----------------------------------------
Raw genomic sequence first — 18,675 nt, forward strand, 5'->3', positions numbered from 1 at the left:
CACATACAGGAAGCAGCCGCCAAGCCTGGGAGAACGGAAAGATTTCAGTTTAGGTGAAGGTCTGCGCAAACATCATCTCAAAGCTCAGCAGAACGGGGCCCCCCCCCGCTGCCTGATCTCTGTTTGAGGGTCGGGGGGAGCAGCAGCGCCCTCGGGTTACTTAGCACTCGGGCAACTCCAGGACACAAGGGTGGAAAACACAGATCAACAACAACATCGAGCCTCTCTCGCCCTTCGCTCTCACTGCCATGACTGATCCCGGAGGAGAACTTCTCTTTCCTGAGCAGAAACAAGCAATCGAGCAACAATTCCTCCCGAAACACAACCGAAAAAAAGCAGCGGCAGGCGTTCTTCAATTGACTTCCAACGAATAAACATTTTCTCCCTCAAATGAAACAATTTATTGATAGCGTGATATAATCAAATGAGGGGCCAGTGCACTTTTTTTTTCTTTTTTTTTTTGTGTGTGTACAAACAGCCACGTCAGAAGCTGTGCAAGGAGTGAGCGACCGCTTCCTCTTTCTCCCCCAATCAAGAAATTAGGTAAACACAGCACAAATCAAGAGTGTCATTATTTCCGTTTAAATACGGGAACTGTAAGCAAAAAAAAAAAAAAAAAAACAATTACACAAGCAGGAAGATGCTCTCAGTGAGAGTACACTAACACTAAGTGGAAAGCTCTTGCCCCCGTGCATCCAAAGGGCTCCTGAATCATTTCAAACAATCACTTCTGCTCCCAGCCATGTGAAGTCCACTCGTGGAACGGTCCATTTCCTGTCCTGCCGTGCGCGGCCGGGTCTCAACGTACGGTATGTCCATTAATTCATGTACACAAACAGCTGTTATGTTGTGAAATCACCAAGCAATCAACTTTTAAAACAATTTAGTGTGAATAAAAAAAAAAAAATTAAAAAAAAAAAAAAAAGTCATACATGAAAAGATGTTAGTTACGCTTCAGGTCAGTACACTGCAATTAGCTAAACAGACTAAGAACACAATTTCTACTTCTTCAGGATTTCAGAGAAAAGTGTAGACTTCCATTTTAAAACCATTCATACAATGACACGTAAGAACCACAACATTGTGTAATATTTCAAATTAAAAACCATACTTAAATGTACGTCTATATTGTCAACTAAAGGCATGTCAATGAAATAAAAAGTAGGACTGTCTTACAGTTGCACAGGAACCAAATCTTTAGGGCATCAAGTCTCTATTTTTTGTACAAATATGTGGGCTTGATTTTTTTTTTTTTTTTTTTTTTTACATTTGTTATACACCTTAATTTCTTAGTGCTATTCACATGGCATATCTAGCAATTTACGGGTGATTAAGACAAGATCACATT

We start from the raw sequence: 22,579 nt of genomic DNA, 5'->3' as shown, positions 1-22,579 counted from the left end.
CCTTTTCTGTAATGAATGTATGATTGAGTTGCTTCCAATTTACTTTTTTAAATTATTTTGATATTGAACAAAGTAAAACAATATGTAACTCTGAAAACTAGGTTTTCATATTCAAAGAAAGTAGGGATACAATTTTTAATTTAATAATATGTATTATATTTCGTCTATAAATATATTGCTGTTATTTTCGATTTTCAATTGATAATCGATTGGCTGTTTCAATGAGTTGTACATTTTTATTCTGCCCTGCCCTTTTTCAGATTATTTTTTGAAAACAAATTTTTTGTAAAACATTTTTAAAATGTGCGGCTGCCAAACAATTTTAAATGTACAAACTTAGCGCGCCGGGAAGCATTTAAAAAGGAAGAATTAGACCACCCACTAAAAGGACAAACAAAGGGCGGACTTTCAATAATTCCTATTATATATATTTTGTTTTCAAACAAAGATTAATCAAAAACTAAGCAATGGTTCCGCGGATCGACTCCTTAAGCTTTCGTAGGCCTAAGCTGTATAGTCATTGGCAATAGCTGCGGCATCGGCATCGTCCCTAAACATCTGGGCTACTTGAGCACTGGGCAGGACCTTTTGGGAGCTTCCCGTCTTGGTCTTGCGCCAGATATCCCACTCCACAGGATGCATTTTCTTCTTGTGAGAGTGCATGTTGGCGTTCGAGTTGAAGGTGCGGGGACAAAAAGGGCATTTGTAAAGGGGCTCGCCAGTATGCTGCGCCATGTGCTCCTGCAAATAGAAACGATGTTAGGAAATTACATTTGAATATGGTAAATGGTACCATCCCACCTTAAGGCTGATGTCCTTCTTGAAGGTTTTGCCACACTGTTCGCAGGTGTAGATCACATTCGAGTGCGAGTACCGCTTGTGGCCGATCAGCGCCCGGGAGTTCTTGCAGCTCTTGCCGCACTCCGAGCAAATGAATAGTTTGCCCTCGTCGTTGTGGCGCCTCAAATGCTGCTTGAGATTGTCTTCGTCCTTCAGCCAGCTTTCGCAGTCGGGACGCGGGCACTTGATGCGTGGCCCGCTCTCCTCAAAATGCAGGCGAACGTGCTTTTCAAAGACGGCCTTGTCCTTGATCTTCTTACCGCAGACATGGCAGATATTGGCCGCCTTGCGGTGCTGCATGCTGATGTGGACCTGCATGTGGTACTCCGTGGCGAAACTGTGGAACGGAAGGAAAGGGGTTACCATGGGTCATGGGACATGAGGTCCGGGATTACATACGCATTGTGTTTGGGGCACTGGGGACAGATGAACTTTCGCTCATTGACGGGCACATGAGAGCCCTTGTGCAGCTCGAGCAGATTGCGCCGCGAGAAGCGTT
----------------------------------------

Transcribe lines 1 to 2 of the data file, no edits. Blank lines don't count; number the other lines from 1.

Raw genomic sequence first — 18,675 nt, forward strand, 5'->3', positions numbered from 1 at the left:
CACATACAGGAAGCAGCCGCCAAGCCTGGGAGAACGGAAAGATTTCAGTTTAGGTGAAGGTCTGCGCAAACATCATCTCAAAGCTCAGCAGAACGGGGCCCCCCCCCGCTGCCTGATCTCTGTTTGAGGGTCGGGGGGAGCAGCAGCGCCCTCGGGTTACTTAGCACTCGGGCAACTCCAGGACACAAGGGTGGAAAACACAGATCAACAACAACATCGAGCCTCTCTCGCCCTTCGCTCTCACTGCCATGACTGATCCCGGAGGAGAACTTCTCTTTCCTGAGCAGAAACAAGCAATCGAGCAACAATTCCTCCCGAAACACAACCGAAAAAAAGCAGCGGCAGGCGTTCTTCAATTGACTTCCAACGAATAAACATTTTCTCCCTCAAATGAAACAATTTATTGATAGCGTGATATAATCAAATGAGGGGCCAGTGCACTTTTTTTTTCTTTTTTTTTTTGTGTGTGTACAAACAGCCACGTCAGAAGCTGTGCAAGGAGTGAGCGACCGCTTCCTCTTTCTCCCCCAATCAAGAAATTAGGTAAACACAGCACAAATCAAGAGTGTCATTATTTCCGTTTAAATACGGGAACTGTAAGCAAAAAAAAAAAAAAAAAAACAATTACACAAGCAGGAAGATGCTCTCAGTGAGAGTACACTAACACTAAGTGGAAAGCTCTTGCCCCCGTGCATCCAAAGGGCTCCTGAATCATTTCAAACAATCACTTCTGCTCCCAGCCATGTGAAGTCCACTCGTGGAACGGTCCATTTCCTGTCCTGCCGTGCGCGGCCGGGTCTCAACGTACGGTATGTCCATTAATTCATGTACACAAACAGCTGTTATGTTGTGAAATCACCAAGCAATCAACTTTTAAAACAATTTAGTGTGAATAAAAAAAAAAAAATTAAAAAAAAAAAAAAAAGTCATACATGAAAAGATGTTAGTTACGCTTCAGGTCAGTACACTGCAATTAGCTAAACAGACTAAGAACACAATTTCTACTTCTTCAGGATTTCAGAGAAAAGTGTAGACTTCCATTTTAAAACCATTCATACAATGACACGTAAGAACCACAACATTGTGTAATATTTCAAATTAAAAACCATACTTAAATGTACGTCTATATTGTCAACTAAAGGCATGTCAATGAAATAAAAAGTAGGACTGTCTTACAGTTGCACAGGAACCAAATCTTTAGGGCATCAAGTCTCTATTTTTTGTACAAATATGTGGGCTTGATTTTTTTTTTTTTTTTTTTTTTTACATTTGTTATACACCTTAATTTCTTAGTGCTATTCACATGGCATATCTAGCAATTTACGGGTGATTAAGACAAGATCACATT